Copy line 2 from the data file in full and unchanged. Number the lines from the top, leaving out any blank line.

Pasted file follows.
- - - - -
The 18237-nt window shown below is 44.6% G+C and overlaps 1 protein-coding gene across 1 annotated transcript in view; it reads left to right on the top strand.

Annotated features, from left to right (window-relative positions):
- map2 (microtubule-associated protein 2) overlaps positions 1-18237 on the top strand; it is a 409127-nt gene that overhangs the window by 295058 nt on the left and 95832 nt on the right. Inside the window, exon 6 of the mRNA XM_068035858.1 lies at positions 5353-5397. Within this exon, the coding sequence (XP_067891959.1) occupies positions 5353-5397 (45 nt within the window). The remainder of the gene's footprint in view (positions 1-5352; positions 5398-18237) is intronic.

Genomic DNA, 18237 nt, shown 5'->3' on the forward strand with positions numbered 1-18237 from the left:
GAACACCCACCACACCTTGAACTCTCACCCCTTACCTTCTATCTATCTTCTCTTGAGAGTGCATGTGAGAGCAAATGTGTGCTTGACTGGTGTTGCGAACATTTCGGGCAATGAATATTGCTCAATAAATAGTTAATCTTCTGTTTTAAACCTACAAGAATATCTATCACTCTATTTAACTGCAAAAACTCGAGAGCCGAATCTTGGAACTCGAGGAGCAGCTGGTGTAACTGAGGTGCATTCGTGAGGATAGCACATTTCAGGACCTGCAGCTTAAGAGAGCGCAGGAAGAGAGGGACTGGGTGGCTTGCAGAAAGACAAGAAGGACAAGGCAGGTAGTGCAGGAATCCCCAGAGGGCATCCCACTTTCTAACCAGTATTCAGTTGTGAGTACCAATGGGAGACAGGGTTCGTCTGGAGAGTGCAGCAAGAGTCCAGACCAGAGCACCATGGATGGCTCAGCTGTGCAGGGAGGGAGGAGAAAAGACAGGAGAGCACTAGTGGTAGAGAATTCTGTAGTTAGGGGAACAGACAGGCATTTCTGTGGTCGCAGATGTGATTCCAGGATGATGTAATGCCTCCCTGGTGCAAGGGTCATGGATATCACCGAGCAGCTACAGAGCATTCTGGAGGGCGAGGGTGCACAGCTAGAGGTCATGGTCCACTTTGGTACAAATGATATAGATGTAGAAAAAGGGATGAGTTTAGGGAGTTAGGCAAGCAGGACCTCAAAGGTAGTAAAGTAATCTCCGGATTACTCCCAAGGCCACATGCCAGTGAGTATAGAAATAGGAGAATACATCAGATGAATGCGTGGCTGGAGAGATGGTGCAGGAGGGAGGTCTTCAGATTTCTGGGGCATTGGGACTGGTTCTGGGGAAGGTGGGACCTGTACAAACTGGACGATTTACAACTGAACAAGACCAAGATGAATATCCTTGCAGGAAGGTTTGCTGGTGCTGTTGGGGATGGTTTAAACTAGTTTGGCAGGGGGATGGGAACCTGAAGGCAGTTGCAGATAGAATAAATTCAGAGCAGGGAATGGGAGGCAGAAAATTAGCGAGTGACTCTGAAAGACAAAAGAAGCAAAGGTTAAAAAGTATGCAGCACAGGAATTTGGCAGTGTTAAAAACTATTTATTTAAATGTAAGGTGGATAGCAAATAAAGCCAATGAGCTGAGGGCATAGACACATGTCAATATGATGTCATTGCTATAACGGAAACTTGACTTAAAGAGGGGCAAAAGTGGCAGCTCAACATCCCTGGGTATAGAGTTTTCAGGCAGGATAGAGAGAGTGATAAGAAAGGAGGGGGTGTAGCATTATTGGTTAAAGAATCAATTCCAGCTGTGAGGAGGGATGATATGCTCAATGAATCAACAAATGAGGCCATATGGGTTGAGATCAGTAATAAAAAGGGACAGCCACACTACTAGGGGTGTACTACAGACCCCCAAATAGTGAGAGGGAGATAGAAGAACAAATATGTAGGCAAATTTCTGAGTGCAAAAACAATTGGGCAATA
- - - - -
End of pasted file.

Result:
Annotated features, from left to right (window-relative positions):